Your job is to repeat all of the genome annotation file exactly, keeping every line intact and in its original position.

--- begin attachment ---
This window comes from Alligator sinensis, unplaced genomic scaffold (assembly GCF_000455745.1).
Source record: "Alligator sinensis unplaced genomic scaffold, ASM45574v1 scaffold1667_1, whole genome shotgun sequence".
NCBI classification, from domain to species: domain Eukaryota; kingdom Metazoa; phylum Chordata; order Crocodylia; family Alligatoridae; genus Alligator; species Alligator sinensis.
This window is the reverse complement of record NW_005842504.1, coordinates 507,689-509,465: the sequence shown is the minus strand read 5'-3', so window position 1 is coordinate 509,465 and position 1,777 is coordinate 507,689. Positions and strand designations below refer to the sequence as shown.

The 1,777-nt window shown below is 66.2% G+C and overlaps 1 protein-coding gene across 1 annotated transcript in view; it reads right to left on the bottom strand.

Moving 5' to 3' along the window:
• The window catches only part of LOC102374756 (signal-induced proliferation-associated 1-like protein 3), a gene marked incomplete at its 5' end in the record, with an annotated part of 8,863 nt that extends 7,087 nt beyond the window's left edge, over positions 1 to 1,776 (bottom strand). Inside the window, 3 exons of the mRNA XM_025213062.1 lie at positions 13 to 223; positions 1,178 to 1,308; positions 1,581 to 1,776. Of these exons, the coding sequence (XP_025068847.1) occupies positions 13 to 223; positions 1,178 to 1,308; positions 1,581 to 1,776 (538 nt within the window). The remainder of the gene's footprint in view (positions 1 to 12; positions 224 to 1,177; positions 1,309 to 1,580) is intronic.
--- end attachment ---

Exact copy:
This window comes from Alligator sinensis, unplaced genomic scaffold (assembly GCF_000455745.1).
Source record: "Alligator sinensis unplaced genomic scaffold, ASM45574v1 scaffold1667_1, whole genome shotgun sequence".
NCBI classification, from domain to species: domain Eukaryota; kingdom Metazoa; phylum Chordata; order Crocodylia; family Alligatoridae; genus Alligator; species Alligator sinensis.
This window is the reverse complement of record NW_005842504.1, coordinates 507,689-509,465: the sequence shown is the minus strand read 5'-3', so window position 1 is coordinate 509,465 and position 1,777 is coordinate 507,689. Positions and strand designations below refer to the sequence as shown.

The 1,777-nt window shown below is 66.2% G+C and overlaps 1 protein-coding gene across 1 annotated transcript in view; it reads right to left on the bottom strand.

Moving 5' to 3' along the window:
• The window catches only part of LOC102374756 (signal-induced proliferation-associated 1-like protein 3), a gene marked incomplete at its 5' end in the record, with an annotated part of 8,863 nt that extends 7,087 nt beyond the window's left edge, over positions 1 to 1,776 (bottom strand). Inside the window, 3 exons of the mRNA XM_025213062.1 lie at positions 13 to 223; positions 1,178 to 1,308; positions 1,581 to 1,776. Of these exons, the coding sequence (XP_025068847.1) occupies positions 13 to 223; positions 1,178 to 1,308; positions 1,581 to 1,776 (538 nt within the window). The remainder of the gene's footprint in view (positions 1 to 12; positions 224 to 1,177; positions 1,309 to 1,580) is intronic.